At the start of 2011 I had no idea who the Night Birds were. Call me clueless, call me what you will, but their early releases had passed me by until I heard a track via a posting on a social networking site. Following that, I was able to get a copy of the compilation CD that Grave Mistake so helpfully released mid-way through the year, and from then on I was sold on the band. Therefore, this, their debut long-player has been up there on my “eagerly awaiting” list from the moment I knew of its release date.
If you've heard the band, then you’re probably already hooked into their '80s style, Northern and Southern Californian brand of punk rock: full, as it is, of fast, snotty tunes that keep coming at you until it’s time to hit the play button again or turn the vinyl over. If you've only read about them, then you've no doubt seen bands such as the Dead Kennedys, D.I. and the Adolescents mentioned, as this seems to be the sound they aim to achieve, and do so with ease. If you've never heard of the band, then the above will give you a brief insight into what to expect if you decide to go down the Night Birds' route of punk rock. Basically, if you've not heard the band at all, then this is something you must remedy—they have a nostalgic approach that doesn't sound too old or too modern, managing to hit the right note in terms of combining old and new, all whilst producing some cracking, cranked-up tuneage.
The music has almost a threatening edge to it, much like the first Dead Kennedys album did, with quite a sinister sounding guitar that provides distinctiveness to their sound and works well in setting the tone for their output. It’s not all about the guitar, though, despite its prominence in the sound, as the bass provides some well-placed intricacy alongside the snappy attack of the drums. Given the surf element displayed by the guitar, it’s no surprise to find an instrumental track on the album, “Day After Trinity”, which highlights the importance that that particular guitar sound has on the band.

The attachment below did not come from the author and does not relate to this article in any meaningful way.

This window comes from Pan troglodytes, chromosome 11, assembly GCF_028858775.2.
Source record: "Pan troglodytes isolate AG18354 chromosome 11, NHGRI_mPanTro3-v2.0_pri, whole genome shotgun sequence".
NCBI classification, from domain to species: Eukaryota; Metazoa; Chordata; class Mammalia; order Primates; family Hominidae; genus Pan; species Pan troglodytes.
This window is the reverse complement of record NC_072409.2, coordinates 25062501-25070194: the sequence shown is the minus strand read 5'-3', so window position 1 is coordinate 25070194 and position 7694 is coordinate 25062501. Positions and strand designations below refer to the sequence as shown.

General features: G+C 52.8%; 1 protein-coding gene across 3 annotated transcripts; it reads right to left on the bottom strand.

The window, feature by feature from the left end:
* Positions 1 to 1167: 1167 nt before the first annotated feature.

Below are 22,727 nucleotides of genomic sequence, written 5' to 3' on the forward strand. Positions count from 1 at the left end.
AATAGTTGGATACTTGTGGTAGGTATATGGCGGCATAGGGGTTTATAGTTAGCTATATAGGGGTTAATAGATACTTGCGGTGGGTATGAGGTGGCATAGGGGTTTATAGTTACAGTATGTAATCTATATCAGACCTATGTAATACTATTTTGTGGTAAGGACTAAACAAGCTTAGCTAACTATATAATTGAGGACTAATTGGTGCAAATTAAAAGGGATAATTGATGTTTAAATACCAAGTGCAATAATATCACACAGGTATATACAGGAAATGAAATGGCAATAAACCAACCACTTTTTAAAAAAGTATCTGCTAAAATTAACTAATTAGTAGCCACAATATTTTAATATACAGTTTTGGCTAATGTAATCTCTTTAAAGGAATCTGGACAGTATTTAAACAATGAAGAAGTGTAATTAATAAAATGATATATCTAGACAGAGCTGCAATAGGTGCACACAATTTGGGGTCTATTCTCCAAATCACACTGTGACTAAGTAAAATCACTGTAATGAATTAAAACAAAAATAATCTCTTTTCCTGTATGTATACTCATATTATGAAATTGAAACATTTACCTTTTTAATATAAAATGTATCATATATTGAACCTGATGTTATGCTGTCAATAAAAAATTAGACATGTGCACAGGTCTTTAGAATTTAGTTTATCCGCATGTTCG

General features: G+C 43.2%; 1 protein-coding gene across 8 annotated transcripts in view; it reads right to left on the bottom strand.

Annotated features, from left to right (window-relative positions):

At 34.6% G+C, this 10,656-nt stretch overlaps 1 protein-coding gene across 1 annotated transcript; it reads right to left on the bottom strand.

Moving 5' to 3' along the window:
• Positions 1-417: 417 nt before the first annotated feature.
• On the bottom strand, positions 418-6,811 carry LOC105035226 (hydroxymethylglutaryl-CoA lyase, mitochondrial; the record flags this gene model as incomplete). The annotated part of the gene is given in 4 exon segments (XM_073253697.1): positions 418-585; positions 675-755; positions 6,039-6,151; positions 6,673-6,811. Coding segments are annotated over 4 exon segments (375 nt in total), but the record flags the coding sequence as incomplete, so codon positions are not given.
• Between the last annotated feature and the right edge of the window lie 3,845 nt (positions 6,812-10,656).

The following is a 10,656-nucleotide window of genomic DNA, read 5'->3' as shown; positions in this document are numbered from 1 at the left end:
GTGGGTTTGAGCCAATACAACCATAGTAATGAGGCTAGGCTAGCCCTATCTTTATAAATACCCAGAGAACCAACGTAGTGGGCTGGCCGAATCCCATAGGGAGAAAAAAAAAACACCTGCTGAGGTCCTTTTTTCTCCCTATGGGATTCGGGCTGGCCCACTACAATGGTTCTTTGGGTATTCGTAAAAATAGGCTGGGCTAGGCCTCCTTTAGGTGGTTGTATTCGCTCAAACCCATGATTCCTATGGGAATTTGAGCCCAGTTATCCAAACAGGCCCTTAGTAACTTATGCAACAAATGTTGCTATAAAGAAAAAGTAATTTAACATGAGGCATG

It could be said that the Night Birds are a goofball band, but one does need to dig a little deeper into the lyrics to find that this is not really the case. The subject matter of the songs is quite wide-ranging, although it would be fair to say that lyrically they all seem to contain an element of the bizarre or obscure whilst occasionally raising an interesting point of view. With the album kicking off with “Demon Haunted World”, you quickly realise that there is a continued horror influence over this band as well, which adds to the reasons why I like them so much.
Another song worthy of mention is “Hoffman Lens”, which following a bit of internet detective work led me to the film They Live, in which glasses with specific lenses allow people to see the real world in which they live as opposed to the more comfy and cosy false one the government allows them to see—maybe a statement on what many people need today, seeing as many are still blinkered to the power that governments and corporations hold over us. If I’d been listening properly on the first few listens, I’d also have noticed that there are chorus-like yells of “they live!”, which would also have pointed me in the direction of the film that influenced the song!
The penultimate track, “Paranoid Times” really is the catchiest one on the album and is my personal favourite out of the 13 songs making up The Other Side of Darkness, as it rips along with the simple sing-along quality that I frequently long for in songs. Whether that is simply because it has been released before and I am already familiar with it will be determined on further listens of the album. “Paranoid Times” is one of the longest tracks on the album, albeit still being under the three-minute mark; however, brevity is the key here, with 10 tracks coming in at less than two minutes long, so there is no hanging around as the songs come flying thick and fast with the pace kept up from start to finish. The only really slow bit on the whole album is the intro to the title track, which, when it finishes before really kicking in reminds me of M.I.A.’s cover of “California Dreaming”, and the wait before the song really begins after the intro.
With a very early '80s (even late '70s)-style packaging, all black and white with handwritten lyrics, Night Birds are clearly wearing their influences on their sleeves, and the whole album is a worthy contender for 2011 Top Ten status in anyone’s listing. Great work by the band and label alike.
The Night Birds are shortly due on European (UK and mainland continent) soil for a decent-sized tour, so check out their website for dates near you and go and see what they’re like—I’d imagine it will be carnage. I’ll be one of the unfortunate ones that cannot make it, though, not being able to do the 400-mile round trip on a work night, so I will have to live vicariously through reports from people who do get that pleasure.